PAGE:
Anaerobic digestion of food waste to methane at various organic loading rates (OLRs) and hydraulic retention times (HRTs): Thermophilic vs. Mesophilic regimes

Gopalakrishnan Kumar, Periyasamy Sivagurunathan, Jong Hun Park, Sang Hyoun Kim

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20 Citations (Scopus)

Abstract

Generation of food waste is a serious issue that needs to be addressed worldwide. Developing suitable treatment methods while generating energy (methane) is a common practice for sustainable treatment of waste. In this study, methane generation by food waste was investigated in mesophilic and thermophilic regimes at various hydraulic retention times (HRTs) and organic loading rates (OLR). In temperature regimes, influent concentrations and HRTs ranged from 30 to 110 g COD/L and 18 to 30 days, respectively, which corresponding to an OLR of 1.0 to 6.1 kg COD/m3-d. Better methane production and organic removal was observed under thermophilic conditions because of the enhanced hydrolysis of complex polymers and microbial activity at higher temperature. The peak methane productivities attained in thermophilic and mesophilic regimes were 1.30 and 0.99 m3/m3-d, respectively. The maximum methane yields were achieved at 50 g COD/L and HRT of 24 d in both cases, and the values were 264 and 221 m3/ton COD, respectively. The results of this study will facilitate the development of sustainable methane production technologies using food waste as a feedstock.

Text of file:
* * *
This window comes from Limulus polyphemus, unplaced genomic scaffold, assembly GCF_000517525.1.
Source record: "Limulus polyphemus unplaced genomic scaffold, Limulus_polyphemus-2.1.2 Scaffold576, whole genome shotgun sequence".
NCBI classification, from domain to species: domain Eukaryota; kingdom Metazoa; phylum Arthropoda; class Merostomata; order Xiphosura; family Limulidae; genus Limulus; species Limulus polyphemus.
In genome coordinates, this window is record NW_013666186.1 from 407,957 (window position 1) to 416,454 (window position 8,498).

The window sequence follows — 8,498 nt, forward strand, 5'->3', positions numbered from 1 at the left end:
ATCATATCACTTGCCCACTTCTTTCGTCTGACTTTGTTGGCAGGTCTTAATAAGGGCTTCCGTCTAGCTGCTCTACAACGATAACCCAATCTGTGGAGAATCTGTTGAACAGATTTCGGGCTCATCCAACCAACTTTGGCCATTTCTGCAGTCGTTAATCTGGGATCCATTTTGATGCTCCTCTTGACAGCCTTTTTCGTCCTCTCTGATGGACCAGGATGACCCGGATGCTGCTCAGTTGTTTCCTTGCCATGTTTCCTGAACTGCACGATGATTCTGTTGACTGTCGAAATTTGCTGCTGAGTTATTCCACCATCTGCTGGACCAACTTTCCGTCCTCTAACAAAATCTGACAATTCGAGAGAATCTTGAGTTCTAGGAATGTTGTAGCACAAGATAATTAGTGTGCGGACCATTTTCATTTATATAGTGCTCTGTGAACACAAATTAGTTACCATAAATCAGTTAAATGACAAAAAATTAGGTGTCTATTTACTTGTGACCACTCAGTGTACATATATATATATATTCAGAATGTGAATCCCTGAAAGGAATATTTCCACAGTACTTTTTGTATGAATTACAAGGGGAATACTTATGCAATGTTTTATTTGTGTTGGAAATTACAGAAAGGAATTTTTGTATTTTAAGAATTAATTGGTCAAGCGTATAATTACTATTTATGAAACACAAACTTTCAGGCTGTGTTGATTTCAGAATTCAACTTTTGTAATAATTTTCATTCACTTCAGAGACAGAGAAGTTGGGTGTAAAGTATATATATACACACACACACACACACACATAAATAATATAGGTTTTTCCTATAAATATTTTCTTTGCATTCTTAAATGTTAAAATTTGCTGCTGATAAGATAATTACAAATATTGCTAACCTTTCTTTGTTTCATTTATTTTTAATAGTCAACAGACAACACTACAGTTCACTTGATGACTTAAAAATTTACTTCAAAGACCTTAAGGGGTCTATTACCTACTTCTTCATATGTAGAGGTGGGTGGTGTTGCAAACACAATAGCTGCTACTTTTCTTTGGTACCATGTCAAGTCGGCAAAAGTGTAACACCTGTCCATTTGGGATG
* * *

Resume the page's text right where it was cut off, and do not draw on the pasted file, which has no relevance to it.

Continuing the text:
Original languageEnglish
Pages (from-to)69-73
Number of pages5
JournalEnvironmental Engineering Research
Volume21
Issue number1
DOIs
Publication statusPublished - 2016 Mar

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Anaerobic digestion
Methane
Hydraulics
Food technology
Feedstocks
Hydrolysis
Productivity
Temperature
Polymers

All Science Journal Classification (ASJC) codes

  • Environmental Engineering

Cite this

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abstract = "Generation of food waste is a serious issue that needs to be addressed worldwide. Developing suitable treatment methods while generating energy (methane) is a common practice for sustainable treatment of waste. In this study, methane generation by food waste was investigated in mesophilic and thermophilic regimes at various hydraulic retention times (HRTs) and organic loading rates (OLR). In temperature regimes, influent concentrations and HRTs ranged from 30 to 110 g COD/L and 18 to 30 days, respectively, which corresponding to an OLR of 1.0 to 6.1 kg COD/m3-d. Better methane production and organic removal was observed under thermophilic conditions because of the enhanced hydrolysis of complex polymers and microbial activity at higher temperature. The peak methane productivities attained in thermophilic and mesophilic regimes were 1.30 and 0.99 m3/m3-d, respectively. The maximum methane yields were achieved at 50 g COD/L and HRT of 24 d in both cases, and the values were 264 and 221 m3/ton COD, respectively. The results of this study will facilitate the development of sustainable methane production technologies using food waste as a feedstock.",
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